HARARE, Dec 9 (NNN-NEW ZIANA) — The late onset of the rains has delayed planting of soya beans in Zimbabwe, a situation which may result in reduced yields, says the Chairman of the National Soyabeans Promotion Taskforce, Sheunesu Mpepereki.
Ideally, soybeans in Zimbabwe should be planted from Nov 15 to Dec 15 after the first rains. The crop, which now contributes 50 per cent of cooking oil production in the country, can also be used in a variety of ways including as a substitute for meat since it is high nutritious, as fertilizer or as animal feeds.
Mpepereki New Ziana here Monday that soybean farmers had not planted the crop. “No soaking rains have been received so far for soybeans seeds to germinate and we are not sure when rains are expected as they have become unpredictable and this will negatively impact on production output,” he said.
Mupepereki said late rains would result in a short planting season. “The production output is going down this year by just looking at the way the rains have delayed and this will not give farmers enough time to grow the crop,” he said.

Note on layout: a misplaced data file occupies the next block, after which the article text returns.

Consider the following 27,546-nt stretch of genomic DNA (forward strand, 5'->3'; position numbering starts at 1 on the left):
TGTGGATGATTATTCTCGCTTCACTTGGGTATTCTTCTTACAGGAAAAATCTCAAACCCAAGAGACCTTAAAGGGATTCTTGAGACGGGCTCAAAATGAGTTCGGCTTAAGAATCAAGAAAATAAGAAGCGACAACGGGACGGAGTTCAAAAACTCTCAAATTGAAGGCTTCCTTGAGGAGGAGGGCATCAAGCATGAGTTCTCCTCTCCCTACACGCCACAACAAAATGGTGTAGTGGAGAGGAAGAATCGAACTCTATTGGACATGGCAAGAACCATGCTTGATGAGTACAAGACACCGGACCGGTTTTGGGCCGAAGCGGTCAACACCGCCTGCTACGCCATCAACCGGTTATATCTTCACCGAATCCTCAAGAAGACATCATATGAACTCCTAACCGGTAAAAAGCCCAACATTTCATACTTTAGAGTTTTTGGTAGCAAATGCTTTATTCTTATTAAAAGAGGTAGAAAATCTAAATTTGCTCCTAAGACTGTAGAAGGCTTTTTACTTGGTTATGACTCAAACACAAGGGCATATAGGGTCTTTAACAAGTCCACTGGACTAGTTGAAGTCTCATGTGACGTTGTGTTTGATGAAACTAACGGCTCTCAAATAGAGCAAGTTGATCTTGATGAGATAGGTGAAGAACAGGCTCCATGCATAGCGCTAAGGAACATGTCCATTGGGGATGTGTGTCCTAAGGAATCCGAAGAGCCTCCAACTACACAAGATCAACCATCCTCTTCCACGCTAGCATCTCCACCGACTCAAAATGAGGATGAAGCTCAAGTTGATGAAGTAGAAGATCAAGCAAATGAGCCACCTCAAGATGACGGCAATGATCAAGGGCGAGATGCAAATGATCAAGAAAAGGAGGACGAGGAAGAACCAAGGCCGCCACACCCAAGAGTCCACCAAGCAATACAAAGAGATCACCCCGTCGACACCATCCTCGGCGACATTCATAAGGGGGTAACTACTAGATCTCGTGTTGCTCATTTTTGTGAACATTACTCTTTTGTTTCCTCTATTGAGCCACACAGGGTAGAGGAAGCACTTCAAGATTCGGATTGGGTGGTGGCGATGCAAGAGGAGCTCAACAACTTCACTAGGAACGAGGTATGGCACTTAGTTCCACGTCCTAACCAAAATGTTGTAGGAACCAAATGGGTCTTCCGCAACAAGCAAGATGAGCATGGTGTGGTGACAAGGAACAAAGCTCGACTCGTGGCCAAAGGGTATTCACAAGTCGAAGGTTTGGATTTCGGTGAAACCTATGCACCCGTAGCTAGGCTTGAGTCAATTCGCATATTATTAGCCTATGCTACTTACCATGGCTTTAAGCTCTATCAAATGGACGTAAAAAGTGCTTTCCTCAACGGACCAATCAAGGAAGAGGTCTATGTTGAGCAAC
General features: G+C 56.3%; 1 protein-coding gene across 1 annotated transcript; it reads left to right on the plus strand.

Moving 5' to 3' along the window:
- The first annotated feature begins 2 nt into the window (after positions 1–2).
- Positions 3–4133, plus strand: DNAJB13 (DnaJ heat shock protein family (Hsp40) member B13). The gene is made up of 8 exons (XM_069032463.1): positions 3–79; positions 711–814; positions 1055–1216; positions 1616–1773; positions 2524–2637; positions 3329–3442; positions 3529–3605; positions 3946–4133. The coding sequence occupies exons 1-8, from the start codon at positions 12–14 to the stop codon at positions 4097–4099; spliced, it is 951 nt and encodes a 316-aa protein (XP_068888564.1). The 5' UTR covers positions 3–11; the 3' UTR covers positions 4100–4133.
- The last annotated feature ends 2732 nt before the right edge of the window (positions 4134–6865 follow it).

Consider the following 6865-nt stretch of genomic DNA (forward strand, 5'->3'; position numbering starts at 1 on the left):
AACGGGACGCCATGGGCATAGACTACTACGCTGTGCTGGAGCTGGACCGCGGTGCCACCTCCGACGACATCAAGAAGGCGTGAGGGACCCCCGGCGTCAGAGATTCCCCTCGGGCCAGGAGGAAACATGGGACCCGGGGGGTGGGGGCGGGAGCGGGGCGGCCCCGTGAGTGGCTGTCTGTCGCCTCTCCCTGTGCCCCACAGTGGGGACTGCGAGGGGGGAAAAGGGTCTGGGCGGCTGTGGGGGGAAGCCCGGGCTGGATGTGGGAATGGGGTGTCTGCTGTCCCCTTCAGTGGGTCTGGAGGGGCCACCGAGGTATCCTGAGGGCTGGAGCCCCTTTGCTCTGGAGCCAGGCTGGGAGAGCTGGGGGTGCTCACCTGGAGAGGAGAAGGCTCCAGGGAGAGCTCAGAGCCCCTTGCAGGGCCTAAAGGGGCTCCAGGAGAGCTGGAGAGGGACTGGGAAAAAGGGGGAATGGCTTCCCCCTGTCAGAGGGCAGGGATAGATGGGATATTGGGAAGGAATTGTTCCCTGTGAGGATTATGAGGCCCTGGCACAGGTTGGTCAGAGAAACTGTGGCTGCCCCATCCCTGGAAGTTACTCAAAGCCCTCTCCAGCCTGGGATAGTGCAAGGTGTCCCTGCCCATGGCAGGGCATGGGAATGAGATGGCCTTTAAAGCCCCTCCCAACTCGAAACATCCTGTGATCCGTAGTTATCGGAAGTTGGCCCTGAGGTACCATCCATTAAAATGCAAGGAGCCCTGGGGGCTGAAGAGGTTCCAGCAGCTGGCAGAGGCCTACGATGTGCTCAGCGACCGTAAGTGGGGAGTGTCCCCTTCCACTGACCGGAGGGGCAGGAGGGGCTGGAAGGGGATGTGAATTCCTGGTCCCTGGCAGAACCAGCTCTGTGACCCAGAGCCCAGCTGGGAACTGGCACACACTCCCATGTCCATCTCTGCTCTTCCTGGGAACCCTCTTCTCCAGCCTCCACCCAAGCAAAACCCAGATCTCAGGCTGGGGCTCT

Local production had declined to as little as 37,000 tons in 2010 from a peak of 170,000 tons in 2001 against a national requirement of 200,000 tons for stock-feed and cooking oil production. Last year, the country produced 150,000 tons against the national target of 250,000 tonnes.
Zimbabwe has a soybeans crushing capacity of 450,000 tons but the industry is currently operating below 10 per cent capacity utilization.
This year soybean farmers received a major boost form the Presidential Well-wishers Agricultural Input Scheme with farmers getting 25 kilogrammes of seeds and 20 kg of fertilizer in a move aimed at increasing food security levels in the country.
SOURCE: NEW ZIANA